Author Topic: Broken bolt on crankcase oil pump cover  (Read 669 times)

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Offline AdminPete

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Broken bolt on crankcase oil pump cover
« on: November 27, 2008, 06:05:46 pm »
Anyone had any experience extracting one of these when it has broken off flush to the crankcase?  I've attached a photo of what I'm talking about.
 
I've read up on extractions in general and am looking for a real case scenario.
 


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From: bsa_C11G Sent: 06/02/2007 21:50
It all depends on the location of the bolt.
I have a Dremmel so now days my favourite method is to put the diamond bur in and make a small locator hole in the center.
Swap that for a drill and drill down at least 1".

From here I can go a few ways depending upon just how critical the bilt is and what are the consequences of stuffing things up.

In a really critical spot, I go the bigger & bigger drill route till I am nearly at the root depth of the thread. If it is still stuck fast then out with the Dremmel again using the parrallel cutter and take the hole out till there is nothing left of the bolt but the threads. Usually you can then just pull the last spiral out but on a few occasions I have had to resort to using a tap to chase the last bit of the bolt out from in between the threads.

In a less critical spot I tap the new hole with a left hand thread and fit a loose left hand bolt in and extract it that way. It needs to be a bit loose so that the broken off bolt can "collapse" a bit back into the hole.

In a "dosen't matter" suitatuion I go for the easy outs.
The problem with easy outs is the fact that they are tapered and as they bite & dig in, tend to spread the bolt ( like a rivet) that you are trying to remove thus making the broken bolt even tighter in the hole.

I always start with the Dremmel because the broken off end will never be flat and you really need to get the hole as close to dead center as possible and drill bits will tend to wander all over the surface following the surface contour.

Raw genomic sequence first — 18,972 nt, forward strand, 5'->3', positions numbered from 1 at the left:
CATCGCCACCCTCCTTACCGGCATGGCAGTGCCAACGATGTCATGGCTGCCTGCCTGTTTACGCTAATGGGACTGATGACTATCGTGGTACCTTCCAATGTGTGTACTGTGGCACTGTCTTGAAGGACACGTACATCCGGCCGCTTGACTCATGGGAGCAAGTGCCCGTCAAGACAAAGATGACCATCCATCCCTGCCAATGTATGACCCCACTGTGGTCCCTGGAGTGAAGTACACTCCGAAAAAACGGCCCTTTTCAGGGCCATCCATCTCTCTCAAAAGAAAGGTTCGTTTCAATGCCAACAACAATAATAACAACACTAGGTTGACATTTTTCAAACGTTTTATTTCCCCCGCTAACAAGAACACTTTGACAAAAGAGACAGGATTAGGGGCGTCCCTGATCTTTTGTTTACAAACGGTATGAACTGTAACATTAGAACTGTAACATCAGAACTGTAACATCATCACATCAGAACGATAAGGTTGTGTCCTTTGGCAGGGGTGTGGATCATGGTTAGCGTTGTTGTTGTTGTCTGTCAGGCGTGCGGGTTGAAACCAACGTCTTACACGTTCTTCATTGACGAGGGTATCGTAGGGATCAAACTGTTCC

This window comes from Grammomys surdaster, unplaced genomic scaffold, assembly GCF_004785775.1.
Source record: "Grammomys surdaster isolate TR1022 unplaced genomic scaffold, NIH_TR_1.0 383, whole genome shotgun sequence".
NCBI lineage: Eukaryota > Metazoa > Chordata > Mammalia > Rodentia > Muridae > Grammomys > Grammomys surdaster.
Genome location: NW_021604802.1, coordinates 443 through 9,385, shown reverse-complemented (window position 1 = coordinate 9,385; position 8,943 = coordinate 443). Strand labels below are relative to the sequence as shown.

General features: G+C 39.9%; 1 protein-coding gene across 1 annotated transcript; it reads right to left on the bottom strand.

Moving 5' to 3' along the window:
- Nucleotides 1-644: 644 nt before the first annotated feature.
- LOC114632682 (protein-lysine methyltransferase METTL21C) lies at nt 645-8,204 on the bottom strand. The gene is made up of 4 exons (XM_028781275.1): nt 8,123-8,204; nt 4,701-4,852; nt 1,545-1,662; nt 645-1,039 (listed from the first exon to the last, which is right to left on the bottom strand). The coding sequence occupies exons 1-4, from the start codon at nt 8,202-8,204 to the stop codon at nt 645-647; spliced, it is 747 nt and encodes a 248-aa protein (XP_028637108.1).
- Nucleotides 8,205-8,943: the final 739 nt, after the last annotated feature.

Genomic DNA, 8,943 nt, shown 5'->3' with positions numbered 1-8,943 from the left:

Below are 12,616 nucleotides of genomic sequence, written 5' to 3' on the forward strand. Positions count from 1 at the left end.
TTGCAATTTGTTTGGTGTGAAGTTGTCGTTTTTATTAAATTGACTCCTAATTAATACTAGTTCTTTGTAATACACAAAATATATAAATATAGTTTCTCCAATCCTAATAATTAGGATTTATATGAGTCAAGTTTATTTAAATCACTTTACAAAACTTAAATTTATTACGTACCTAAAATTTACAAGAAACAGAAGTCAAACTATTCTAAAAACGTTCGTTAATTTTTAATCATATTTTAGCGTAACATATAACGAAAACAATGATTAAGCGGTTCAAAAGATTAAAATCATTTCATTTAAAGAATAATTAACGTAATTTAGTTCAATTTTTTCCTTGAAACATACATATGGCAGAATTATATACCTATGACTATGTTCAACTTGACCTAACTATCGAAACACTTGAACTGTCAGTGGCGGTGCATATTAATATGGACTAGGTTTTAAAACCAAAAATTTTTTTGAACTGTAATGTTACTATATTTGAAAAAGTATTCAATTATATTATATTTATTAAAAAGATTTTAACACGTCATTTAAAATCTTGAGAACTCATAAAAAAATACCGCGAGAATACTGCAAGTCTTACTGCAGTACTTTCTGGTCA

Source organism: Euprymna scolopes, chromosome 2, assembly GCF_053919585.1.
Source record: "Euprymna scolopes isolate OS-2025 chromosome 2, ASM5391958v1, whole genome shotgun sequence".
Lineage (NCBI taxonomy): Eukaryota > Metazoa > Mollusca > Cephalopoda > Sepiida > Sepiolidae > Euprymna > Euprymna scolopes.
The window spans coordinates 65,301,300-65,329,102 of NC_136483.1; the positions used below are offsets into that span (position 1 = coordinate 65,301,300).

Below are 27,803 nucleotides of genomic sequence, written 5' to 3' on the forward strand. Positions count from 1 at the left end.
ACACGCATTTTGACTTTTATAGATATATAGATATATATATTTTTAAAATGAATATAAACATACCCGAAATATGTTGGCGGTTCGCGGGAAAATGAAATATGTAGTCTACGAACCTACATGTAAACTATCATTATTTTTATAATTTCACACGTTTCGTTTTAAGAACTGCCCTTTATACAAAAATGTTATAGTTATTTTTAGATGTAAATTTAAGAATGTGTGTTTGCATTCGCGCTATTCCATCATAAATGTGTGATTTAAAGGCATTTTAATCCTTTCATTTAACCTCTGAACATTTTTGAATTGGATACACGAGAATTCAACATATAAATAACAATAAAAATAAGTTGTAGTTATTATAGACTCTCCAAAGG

Bike Beesa
Trevor
 

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From: bsa_C11G Sent: 07/02/2007 08:46
OK,
Had a look at your pickie.
That is an easy one.
Drill a series of holes in the center of the broken bolt at increased diametes till you have a hole that is 1/2 to 3/4 of the diameter of the broken bolt and then go with an easy out
\Bike Beesa
Trevor
 

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From: floydpiper Sent: 08/02/2007 01:28
Hi,

First, Trevor has given you good advice.

I would simply add that if you are going to go with an easy out, spray penetrating fluid (It DOES get in), and VERY carefully heat the area OUTSIDE the bolt with a propane torch. Be careful because you are dealing with aluminum; but if you just wave the heat back and forth around the area you'll be fine.

You will NEVER get that thing out with an easy out without using heat, no matter what anyone tells you. In fact, without heat you'll likely break the easy out in there, and then you will be in Fubarville.

The only other alternative is Trevor's suggestion of drilling away at it until you can practically pick the old bolt out of the threads. I do it that way when I am dealing with brass bolts broken inside aluminum Amal carburetors. And carbs have much thinner aluminum than a crankcase, so please believe me that you CAN heat it up with a torch. JUST BE CAREFUL, that's all. You want to get it just barely too hot to touch, and no hotter than that.

You know that part of your brain that says: "Let me heat it up just a little more."

???

You need to ignore that part of your brain!

Good luck.

-Gregg
 

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From: shuswapkev Sent: 11/02/2007 20:21
mate
  for these types of drama, try heading into your engineering supply and picking up a few left hand drill bits. they turn backwards  ...first they are new ,n sharp and can only be used in these situations and best of all when they do catch (and often do,) will unscrew your bolt leftovers.  the dremel tricks above and the heat  are where your success will be found.    played with too many japanese sodermikels
shuswapkev
 

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From: FYoF Sent: 23/02/2007 04:13
THX folks, setting up for it, warmed it up today and it leaks less, preparing for extraction.

sunny days a 'commin